Washington Memo

ERNEST K. LINDLEY September 1 1946

Washington Memo

ERNEST K. LINDLEY September 1 1946

Washington Memo


THE COST of living is the most worrisome problem of many Americans this summer. It rose gradually but markedly during the spring months. After June 30, when the Price Control Law expired and President Truman vetoed the first substitute offered by Congress on the ground that it “legalized inflation,” the cost of living shot up. The rise was sharp enough to evoke a second thought from Congress. It offered a second substitute, still weak but strong enough to win Mr. Truman’s reluctant approval.

The extended, and diluted, Price Control Act is preventing uncontrolled speculative price increases in many commodities and finished goods. Government economists, however, are predicting a further rise in the cost of living of from 10 to 20% by the end of the year. Part

of this will not be attributable to weak price control. It will be the unavoidable result of the handsome wage increases—from 15 to 20% in basic hourly rates—granted last winter and spring.

The thesis that wage increases of such magnitude could be made without raising prices has long since been renounced by the officials and economists in the Government who advanced it shortly after V-J Day. Up the spout has gone also the thesis that reconversion from war to peace would be attended by extensive unemployment. For various reasons, which may be left to the bad guessers to argue over, serious unemployment simply did not develop.

Now most of the Government economists are predicting a setback some time between the last quarter of 1947 and the first quarter of 1950. This spread leaves much to be desired by those who like to have the future read for them, but it

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Washington Memo

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bespeaks, perhaps, a becoming growth of humility among the economic seers. It should be recorded, also, that most of them are saying that this first setback, when it comes, is likely to be brief and relatively mildmore like 1920-21 than 1931-33.

As to the price outlook beyond the first of the year, the consensus is that the controlling factor will be wages. Another round of big wage increases will mean still higher prices. If it is enforced by prolonged strikes before production has come closer than it now is to demand, the inflationary effect will be aggravated.

The wiser leaders of labor know that they have already won about as much of an absolute gain in wages as can be extracted from the economy for some time to come—until new advances in productive efficiency have offset the increased wage payments already levied against so many industries. They know also that politically it would be most inadvisable to call another series of strikes in the near future. The unions narrowly escaped restrictive legislation in the spring. The next Congress almost certainly will do something about regulating union practices and industrial disputes.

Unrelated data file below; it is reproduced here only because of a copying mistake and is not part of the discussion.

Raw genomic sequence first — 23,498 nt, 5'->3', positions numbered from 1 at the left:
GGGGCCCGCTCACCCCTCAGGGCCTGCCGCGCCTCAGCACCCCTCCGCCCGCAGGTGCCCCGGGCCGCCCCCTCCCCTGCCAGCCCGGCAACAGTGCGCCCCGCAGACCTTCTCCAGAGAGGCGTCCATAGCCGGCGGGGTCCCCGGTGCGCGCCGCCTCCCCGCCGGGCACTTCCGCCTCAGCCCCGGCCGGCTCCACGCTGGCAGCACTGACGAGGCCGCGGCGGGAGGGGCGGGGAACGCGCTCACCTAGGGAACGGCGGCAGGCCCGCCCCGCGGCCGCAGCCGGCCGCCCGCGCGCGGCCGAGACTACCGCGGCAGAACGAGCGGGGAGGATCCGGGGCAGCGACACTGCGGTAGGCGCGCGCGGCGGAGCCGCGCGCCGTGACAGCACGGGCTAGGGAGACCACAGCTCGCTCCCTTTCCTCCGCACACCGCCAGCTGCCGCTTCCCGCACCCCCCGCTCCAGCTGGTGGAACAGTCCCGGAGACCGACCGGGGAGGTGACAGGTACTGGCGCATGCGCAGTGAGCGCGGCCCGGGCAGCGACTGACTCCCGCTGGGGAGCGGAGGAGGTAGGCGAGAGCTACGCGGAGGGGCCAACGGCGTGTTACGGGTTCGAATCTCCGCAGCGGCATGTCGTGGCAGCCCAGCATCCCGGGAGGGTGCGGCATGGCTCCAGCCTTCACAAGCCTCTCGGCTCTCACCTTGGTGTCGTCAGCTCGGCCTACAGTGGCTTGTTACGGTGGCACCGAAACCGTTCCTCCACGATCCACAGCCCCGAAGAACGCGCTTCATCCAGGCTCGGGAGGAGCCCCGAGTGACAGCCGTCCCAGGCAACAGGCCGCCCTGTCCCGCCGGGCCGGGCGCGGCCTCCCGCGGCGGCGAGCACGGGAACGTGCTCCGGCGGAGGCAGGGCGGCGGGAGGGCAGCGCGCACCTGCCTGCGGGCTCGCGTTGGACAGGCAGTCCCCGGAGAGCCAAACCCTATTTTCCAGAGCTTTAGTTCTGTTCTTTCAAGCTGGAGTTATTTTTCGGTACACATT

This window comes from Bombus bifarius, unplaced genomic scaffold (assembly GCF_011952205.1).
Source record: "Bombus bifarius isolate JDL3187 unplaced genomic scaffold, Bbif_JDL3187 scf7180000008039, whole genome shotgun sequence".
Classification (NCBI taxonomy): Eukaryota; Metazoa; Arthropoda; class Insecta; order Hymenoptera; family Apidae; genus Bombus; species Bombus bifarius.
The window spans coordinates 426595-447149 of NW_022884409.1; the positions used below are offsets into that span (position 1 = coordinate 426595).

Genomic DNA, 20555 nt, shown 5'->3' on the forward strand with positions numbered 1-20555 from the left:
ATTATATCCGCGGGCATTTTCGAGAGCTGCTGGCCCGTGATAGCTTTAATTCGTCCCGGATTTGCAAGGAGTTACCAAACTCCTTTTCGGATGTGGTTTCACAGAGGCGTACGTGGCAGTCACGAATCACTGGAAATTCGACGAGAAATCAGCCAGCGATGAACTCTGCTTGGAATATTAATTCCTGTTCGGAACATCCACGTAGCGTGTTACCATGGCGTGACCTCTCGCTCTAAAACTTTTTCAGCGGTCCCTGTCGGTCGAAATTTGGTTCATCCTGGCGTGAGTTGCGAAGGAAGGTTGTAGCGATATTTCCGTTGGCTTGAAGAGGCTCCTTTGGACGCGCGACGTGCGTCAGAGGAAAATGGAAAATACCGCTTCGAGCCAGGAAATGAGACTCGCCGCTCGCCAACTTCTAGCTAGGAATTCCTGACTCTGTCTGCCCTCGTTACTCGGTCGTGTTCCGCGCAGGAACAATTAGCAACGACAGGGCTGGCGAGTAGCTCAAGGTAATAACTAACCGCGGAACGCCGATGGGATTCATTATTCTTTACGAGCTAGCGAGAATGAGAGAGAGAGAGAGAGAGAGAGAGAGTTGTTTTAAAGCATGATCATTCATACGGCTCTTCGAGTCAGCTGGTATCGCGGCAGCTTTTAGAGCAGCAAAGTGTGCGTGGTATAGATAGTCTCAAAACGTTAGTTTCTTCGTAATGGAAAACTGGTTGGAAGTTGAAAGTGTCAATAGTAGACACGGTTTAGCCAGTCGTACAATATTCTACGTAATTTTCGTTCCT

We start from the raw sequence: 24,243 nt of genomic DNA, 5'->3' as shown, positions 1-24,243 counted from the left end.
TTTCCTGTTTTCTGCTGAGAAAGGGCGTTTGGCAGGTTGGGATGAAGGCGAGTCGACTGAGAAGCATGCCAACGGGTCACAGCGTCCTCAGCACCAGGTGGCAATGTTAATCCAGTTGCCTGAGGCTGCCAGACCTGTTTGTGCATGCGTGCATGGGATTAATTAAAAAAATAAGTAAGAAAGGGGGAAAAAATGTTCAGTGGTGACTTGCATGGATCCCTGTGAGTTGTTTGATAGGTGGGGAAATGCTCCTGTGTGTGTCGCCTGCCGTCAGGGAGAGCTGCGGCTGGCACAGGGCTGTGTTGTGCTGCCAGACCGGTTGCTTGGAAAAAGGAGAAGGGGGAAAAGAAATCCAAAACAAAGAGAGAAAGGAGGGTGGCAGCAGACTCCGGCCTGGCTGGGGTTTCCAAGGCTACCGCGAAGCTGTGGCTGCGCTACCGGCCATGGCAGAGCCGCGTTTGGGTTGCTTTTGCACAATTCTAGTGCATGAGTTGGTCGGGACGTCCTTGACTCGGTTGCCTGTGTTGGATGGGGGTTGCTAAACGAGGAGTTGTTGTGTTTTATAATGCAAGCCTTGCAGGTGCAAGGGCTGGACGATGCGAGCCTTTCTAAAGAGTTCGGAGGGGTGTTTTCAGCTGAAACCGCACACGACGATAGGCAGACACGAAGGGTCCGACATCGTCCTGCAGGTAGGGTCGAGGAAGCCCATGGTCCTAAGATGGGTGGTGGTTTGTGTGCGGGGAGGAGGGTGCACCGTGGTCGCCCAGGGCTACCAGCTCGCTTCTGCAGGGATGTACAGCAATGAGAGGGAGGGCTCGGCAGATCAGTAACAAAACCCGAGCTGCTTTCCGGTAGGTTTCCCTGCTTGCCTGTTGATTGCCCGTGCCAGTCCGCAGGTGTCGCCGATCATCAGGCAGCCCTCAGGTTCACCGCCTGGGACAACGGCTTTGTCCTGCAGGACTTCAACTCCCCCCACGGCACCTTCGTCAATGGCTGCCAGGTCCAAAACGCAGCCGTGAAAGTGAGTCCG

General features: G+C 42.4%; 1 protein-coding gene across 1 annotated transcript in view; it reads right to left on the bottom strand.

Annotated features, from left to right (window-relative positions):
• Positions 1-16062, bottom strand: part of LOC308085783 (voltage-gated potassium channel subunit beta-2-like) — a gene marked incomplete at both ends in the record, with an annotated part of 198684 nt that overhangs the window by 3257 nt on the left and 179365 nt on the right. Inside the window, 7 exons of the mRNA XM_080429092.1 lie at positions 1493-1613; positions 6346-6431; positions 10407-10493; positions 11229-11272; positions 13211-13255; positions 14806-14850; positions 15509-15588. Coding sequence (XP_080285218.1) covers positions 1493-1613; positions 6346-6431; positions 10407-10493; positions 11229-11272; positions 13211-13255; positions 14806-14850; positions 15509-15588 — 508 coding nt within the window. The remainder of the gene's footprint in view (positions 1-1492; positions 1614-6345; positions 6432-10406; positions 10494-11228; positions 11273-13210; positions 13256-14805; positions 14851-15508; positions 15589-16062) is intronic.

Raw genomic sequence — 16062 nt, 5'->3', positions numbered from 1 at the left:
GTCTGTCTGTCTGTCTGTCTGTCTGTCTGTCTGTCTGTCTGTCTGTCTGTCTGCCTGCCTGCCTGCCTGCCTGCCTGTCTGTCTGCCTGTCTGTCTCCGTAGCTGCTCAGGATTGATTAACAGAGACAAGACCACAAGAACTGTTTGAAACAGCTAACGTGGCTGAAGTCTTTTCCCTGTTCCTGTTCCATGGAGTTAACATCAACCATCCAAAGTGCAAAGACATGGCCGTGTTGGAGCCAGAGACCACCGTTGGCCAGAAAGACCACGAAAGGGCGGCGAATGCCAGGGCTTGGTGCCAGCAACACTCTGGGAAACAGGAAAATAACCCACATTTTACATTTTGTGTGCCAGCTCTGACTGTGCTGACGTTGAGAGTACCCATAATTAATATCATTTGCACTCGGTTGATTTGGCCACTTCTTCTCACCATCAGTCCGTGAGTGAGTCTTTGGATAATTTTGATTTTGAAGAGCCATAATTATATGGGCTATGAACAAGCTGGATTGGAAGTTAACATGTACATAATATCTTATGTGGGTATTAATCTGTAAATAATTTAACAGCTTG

Lynch Law Again

Eugene Talmadge has won the nomination — equivalent to election — as Governor of Georgia.

Talmadge is a rabble rouser of the most obvious sort, who represents the most bigoted elements in the white population of his state. Intelligent Georgians point out that Talmadge did not receive a majority of the popular votes. He won through a peculiar state electoral law which is heavily weighted in favor of the rural counties and against the urban areas. Nevertheless he won. And he will succeed one of the most courageous young liberals the South has produced —Ellis Arnall—who could not enter the contest because the Georgia constitution prohibits a governor from succeeding himself.

Immediately on the heels of Talmadge’s victory came the most horrible lynching that the South has had in many years. Two young negroes and their wives were taken out and killed by a band of white men. Arnall, whose term had not yet expired, immediately ordered the state police to apprehend the offenders, and offered $12,500 in rewards for their identification. President Truman ordered the Federal Department of Justice to investigate and to take any action which it could—which is not much, since these matters fall within the jurisdiction of the local and state governments. Judging from past experience, the culprits will never be fully identified, tried and convicted.